The first known usage of the term ‘spyware’, as far as I am aware, was back in October of 1994.
On the 17th of that month the phrase cropped up in a posting made on Usenet, a globally distributed bulletin board system.
Several years later, in 2000, Steve Gibson, owner of Gibson Research (a computer software development firm), discovered that advertising software components from two companies had been installed onto his system and he suspected them of collecting information without his knowledge.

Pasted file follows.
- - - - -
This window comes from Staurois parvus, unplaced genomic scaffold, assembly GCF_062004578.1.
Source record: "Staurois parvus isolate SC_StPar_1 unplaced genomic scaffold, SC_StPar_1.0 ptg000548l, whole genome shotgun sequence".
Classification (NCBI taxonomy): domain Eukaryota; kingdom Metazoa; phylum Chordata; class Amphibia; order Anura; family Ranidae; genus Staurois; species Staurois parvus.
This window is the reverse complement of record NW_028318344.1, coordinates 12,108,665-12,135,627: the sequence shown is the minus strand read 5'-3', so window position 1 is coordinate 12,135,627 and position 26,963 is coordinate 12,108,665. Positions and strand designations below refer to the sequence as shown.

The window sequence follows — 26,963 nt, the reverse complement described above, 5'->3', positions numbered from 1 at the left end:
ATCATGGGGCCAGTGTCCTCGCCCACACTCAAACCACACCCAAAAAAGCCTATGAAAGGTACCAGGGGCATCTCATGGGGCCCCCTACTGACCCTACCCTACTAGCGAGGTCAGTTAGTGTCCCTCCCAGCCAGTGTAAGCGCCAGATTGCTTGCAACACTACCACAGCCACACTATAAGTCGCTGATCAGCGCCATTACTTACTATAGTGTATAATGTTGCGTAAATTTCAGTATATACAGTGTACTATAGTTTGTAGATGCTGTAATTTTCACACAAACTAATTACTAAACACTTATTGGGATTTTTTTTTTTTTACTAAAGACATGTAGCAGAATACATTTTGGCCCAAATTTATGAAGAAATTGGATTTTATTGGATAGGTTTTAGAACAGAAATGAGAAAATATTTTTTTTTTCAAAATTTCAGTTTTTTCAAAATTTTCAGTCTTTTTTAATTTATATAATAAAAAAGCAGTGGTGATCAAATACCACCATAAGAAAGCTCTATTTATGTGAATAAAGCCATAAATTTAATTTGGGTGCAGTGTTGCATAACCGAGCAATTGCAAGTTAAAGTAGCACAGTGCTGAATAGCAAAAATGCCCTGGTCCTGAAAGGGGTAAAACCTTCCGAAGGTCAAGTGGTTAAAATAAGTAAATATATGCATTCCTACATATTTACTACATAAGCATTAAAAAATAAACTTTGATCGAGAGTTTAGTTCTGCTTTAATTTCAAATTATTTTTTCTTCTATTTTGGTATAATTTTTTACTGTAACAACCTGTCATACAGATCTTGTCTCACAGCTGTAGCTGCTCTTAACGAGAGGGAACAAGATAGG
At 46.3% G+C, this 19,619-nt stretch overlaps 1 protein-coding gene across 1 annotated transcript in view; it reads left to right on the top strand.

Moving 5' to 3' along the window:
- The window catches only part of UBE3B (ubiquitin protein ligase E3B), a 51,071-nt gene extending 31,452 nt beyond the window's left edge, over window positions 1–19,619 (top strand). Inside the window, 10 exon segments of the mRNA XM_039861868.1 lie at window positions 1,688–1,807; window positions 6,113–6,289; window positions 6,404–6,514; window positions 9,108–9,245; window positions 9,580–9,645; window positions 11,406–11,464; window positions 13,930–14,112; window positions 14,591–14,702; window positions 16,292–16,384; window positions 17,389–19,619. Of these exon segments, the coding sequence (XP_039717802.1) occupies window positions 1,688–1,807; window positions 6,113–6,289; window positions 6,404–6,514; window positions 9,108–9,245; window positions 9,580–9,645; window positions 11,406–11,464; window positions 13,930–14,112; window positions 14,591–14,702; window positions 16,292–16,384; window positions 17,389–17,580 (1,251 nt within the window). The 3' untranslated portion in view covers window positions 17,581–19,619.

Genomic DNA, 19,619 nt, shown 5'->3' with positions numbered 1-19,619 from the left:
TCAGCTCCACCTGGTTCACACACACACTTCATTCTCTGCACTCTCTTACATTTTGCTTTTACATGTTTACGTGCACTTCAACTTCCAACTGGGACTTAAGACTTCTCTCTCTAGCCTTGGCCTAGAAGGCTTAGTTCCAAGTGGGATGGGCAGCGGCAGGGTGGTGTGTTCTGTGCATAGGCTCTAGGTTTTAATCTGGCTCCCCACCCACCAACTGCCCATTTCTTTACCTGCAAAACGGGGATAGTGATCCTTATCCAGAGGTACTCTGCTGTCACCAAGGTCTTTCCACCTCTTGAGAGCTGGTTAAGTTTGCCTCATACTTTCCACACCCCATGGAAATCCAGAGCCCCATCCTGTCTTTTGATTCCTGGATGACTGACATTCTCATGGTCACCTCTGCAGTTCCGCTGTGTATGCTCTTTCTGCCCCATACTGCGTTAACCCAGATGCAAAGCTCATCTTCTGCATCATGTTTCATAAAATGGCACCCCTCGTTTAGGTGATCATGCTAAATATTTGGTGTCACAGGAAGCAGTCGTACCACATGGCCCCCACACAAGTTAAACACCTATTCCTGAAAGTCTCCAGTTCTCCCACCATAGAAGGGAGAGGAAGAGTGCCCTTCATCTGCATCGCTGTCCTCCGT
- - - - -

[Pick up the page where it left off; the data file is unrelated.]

Later on he would retract that claim but he still reprimanded the advertising companies Aureate and Conducent for secretly installing spyware and giving him a hard time to remove it.
This event led to Gibson creating and releasing ‘OptOut’, which was the first known antispyware program.
Since that time many other security vendors have followed suit and created ever more complex solutions to the increasing problem of spyware.
Spyware is currently estimated to be on anywhere between 80% and 90% of all computers, generally without the owner having a clue of their existence or presence.
Typically, machines running Microsoft Windows operating systems and/or the Internet Explorer browser appear to be more at risk due to the popularity of those products.